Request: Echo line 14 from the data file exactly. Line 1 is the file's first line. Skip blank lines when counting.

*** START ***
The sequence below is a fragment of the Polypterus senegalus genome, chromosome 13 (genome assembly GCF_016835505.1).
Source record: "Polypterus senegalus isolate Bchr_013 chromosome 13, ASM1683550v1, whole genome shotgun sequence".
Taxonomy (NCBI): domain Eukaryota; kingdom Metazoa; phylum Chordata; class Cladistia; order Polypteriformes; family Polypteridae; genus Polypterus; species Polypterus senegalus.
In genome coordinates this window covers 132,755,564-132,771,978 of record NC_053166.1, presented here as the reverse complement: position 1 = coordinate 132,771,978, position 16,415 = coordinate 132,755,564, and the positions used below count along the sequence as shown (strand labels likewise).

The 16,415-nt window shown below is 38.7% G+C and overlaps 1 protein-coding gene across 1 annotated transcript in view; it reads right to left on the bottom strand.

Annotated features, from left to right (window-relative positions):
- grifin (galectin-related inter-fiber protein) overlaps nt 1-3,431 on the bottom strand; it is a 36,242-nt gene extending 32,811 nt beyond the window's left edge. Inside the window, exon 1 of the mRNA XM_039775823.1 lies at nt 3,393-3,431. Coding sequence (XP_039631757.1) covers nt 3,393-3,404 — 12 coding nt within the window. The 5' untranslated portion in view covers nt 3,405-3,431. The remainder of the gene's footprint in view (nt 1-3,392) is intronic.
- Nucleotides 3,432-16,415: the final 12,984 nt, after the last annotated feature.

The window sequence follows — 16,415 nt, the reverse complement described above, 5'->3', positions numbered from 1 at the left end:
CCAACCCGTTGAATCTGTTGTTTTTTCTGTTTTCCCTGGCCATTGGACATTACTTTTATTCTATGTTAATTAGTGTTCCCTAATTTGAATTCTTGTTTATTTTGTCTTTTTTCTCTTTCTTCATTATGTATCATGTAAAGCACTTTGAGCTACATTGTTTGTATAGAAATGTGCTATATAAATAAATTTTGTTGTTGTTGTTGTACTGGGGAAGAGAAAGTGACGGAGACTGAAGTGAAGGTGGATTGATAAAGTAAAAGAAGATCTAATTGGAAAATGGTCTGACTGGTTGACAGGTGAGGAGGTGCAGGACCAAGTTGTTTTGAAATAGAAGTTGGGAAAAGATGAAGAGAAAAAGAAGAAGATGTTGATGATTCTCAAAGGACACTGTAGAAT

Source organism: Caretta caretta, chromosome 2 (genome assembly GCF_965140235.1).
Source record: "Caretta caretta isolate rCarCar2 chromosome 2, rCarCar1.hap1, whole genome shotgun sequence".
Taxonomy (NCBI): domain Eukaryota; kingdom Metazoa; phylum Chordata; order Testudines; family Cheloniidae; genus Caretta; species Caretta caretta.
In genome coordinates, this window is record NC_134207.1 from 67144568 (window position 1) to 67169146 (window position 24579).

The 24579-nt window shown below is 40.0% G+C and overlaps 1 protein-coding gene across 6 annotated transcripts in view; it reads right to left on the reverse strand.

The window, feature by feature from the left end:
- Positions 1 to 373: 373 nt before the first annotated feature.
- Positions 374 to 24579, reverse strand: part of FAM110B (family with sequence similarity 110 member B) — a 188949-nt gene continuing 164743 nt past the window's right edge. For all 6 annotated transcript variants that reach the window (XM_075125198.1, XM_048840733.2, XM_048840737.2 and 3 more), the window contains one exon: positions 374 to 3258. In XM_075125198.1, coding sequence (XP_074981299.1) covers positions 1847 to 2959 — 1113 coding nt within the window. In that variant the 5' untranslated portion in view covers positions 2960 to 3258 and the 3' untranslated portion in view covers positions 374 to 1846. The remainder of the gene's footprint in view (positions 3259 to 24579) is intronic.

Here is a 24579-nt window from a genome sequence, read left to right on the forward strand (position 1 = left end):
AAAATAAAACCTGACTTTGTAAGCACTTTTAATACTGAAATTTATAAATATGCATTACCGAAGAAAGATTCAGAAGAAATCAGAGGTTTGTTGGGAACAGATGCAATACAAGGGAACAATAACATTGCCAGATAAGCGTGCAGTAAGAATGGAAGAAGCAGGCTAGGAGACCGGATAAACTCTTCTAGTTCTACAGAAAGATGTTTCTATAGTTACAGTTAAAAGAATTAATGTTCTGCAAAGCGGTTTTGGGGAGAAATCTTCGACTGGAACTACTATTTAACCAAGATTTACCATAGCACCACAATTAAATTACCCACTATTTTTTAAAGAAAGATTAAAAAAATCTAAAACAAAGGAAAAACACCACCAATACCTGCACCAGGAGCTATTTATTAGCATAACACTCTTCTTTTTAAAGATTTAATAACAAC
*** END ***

In genome coordinates, this window is record NC_134207.1 from 67144568 (window position 1) to 67169146 (window position 24579).